Volume 72, Issue 3, Summer 2020
“[D]runk with those that have the fear of God”
Shakespeare on Social Drunkenness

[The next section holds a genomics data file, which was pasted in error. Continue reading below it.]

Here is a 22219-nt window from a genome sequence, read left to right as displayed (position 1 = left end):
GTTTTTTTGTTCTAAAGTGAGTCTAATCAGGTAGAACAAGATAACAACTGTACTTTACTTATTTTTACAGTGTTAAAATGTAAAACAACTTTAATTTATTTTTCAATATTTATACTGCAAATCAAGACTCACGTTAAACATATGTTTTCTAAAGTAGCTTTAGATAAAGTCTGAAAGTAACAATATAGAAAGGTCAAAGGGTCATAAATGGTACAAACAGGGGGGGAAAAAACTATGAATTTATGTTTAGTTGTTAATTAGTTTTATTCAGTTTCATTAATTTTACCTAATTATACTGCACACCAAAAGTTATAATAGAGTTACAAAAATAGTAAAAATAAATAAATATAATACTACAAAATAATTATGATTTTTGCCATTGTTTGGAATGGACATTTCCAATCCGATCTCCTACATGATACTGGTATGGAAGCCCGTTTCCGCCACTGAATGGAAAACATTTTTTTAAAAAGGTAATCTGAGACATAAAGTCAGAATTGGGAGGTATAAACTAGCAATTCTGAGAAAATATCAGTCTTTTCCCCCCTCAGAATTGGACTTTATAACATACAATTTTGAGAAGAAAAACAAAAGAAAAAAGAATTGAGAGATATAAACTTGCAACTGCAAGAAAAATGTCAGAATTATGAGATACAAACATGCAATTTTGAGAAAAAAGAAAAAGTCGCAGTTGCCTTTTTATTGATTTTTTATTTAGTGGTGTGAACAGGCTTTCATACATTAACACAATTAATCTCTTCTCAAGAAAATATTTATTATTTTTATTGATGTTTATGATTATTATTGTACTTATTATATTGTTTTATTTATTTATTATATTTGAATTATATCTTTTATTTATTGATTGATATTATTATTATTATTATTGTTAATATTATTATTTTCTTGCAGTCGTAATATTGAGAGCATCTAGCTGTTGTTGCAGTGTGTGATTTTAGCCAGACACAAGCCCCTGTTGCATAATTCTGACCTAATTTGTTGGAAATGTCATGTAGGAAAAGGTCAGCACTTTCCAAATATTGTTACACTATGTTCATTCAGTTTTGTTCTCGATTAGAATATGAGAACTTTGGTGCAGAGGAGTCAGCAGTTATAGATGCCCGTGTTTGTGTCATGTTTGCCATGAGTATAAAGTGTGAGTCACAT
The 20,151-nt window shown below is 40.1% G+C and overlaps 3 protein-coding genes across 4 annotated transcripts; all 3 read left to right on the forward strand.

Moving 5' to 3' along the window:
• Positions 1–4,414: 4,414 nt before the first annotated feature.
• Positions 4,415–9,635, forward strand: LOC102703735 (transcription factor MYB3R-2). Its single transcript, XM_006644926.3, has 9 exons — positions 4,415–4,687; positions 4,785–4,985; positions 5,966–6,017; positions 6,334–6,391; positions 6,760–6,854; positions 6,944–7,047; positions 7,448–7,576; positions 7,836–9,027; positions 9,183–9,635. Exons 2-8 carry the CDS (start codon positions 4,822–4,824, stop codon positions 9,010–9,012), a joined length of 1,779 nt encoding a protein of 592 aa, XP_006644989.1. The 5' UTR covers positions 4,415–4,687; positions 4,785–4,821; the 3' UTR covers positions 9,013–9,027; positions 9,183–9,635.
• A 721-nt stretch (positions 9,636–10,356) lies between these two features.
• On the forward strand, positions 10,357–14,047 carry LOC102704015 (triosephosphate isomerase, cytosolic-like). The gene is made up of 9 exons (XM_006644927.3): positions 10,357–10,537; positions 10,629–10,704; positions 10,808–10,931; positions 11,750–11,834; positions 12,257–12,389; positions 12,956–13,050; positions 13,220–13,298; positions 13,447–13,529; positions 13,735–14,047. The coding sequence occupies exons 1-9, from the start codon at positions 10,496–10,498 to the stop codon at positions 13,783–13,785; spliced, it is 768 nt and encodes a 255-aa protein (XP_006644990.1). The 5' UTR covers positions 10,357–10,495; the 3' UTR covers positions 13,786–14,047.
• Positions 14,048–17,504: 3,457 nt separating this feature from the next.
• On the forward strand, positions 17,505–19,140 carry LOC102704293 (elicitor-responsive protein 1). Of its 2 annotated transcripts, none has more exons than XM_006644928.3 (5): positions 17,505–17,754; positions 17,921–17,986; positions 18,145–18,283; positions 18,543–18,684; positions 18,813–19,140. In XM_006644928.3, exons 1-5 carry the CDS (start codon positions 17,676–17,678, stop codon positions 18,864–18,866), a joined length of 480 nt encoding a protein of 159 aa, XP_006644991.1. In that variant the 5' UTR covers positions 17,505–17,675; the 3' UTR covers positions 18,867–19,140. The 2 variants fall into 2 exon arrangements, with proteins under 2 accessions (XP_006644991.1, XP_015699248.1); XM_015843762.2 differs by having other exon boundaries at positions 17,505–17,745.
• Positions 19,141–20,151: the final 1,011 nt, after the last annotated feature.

The standard view is that Shakespeare depicts alcoholic consumption as good in moderation, but bad when used to excess. Although he illustrates in Falstaff and others alcohol’s debilitating effects, Shakespeare also treats occasional drunkenness at festive events—christenings, wakes, church ales—as benign and even salutary. Such occasions are part and parcel of the pre-Reformation tolerance of social drunkenness (as opposed to moderate imbibing), what I call good Christian drinking. The REED documents attest to the church’s accommodation of drinking at parish festivities, particularly at ales. I argue that Shakespeare’s plays permit and even encourage social drunkenness as a lubricant for fellowship—especially if the drinking is done in the company of fellow believers. Engaging this serious Reformation controversy with comic levity, Shakespeare shows a taste that is remarkably latitudinarian concerning the religious tolerance of social drunkenness.